“In the name of the republic, I bestow this tribute on the casket of the first soldier who perished on the soil of the enemy… I chose it because I am offering the tribute to the one returned whose death on enemy soil marked the day when our civilization went face forward and the assault on our present day civilization knew it had failed. May 24, 1918, is the date on which this soldier was killed, and the name is that of Joseph W. Guyton, Company I of the 126th Infantry, a resident patriot and hero of the State of Michigan of the United States of America.”
~President Warren G. Harding
Joseph W. Guyton was born in Evart Township, Michigan. He attended a rural school in the area for only a short time before leaving to work in the oil fields of Ohio. He also worked as a farmer, plumber and well driller. In December 1909, Joseph Guyton married Winona Baker from Lake City, and the couple gave birth to heir only child, Olive Clara Guyton, in 1911.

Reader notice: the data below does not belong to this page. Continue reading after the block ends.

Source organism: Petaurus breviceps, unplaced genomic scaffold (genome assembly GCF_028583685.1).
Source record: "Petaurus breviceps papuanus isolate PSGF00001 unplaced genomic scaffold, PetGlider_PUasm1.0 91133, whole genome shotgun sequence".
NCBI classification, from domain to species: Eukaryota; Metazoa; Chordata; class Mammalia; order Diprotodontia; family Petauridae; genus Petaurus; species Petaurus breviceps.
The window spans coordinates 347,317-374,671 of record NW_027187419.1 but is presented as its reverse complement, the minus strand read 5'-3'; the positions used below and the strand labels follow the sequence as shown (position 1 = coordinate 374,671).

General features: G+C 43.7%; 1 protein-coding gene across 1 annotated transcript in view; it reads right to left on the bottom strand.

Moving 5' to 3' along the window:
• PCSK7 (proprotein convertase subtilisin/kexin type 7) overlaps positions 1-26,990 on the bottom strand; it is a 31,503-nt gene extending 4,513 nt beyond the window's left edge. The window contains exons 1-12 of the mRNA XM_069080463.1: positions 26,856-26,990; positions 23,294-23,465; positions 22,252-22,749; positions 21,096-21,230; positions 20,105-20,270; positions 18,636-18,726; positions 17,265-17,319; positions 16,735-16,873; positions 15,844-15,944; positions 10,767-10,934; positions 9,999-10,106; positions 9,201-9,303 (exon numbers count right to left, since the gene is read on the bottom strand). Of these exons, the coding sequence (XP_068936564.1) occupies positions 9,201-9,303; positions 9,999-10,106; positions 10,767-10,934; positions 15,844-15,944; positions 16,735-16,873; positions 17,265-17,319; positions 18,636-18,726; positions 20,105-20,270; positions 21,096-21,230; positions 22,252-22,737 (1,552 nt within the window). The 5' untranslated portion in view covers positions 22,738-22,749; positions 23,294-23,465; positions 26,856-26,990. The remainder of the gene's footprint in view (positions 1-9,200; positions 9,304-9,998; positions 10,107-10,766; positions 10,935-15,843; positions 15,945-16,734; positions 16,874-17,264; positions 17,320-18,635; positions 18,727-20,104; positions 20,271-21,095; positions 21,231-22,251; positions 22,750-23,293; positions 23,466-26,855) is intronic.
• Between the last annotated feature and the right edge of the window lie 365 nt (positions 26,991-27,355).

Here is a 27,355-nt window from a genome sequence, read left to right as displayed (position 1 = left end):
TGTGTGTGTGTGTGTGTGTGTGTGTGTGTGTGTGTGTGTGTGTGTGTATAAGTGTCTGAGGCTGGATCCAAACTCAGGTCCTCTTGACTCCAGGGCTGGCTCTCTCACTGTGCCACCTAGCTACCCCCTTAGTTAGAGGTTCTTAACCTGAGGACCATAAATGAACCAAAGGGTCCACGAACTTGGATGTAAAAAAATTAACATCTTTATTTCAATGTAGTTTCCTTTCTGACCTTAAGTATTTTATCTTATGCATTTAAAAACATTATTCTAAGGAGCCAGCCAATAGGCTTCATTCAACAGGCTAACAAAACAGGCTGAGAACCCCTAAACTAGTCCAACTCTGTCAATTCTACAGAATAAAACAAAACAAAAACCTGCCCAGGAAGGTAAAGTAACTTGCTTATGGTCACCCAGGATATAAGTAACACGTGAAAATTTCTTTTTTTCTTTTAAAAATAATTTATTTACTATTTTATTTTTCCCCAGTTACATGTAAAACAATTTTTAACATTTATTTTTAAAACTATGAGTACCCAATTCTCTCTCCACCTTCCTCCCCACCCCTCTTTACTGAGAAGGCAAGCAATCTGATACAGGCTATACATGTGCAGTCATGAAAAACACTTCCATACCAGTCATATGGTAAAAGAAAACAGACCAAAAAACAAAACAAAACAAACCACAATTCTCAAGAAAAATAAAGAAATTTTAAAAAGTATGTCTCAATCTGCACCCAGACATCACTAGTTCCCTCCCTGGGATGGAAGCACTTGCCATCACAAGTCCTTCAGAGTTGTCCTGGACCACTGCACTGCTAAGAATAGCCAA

After the U.S. entered World War I in 1917, Guyton joined the 126th Infantry Regiment where he was attached to the 32nd Infantry Division (the “Red Arrow Division”) at Camp MacArthur near Waco, Texas. On February 17, 1918, Private Guyton sailed with his comrades out of New York harbor for France.
At around midnight on May 24, Guyton became the first casualty the First World War. He was an automatic gunner on a post near the line of resistance, and when the Germans returned a barrage of machine gun fire, he was struck in the temple and died instantly. Guyton was temporarily buried in a nearby church yard on foreign soil. He was posthumously awarded the croix de guerre (the grand cross of honor) by the government of France.
June 5, 1921, 10,000 people gathered in Evart to pay tribute to Guyton. The Evart newspaper reported that over 1,000 automobiles and 500 soldiers were present in the small community that day. Guyton’s remains were buried in Evart’s Forest Hill Cemetery.
Loungelistener also has a photo of the Historical Marker.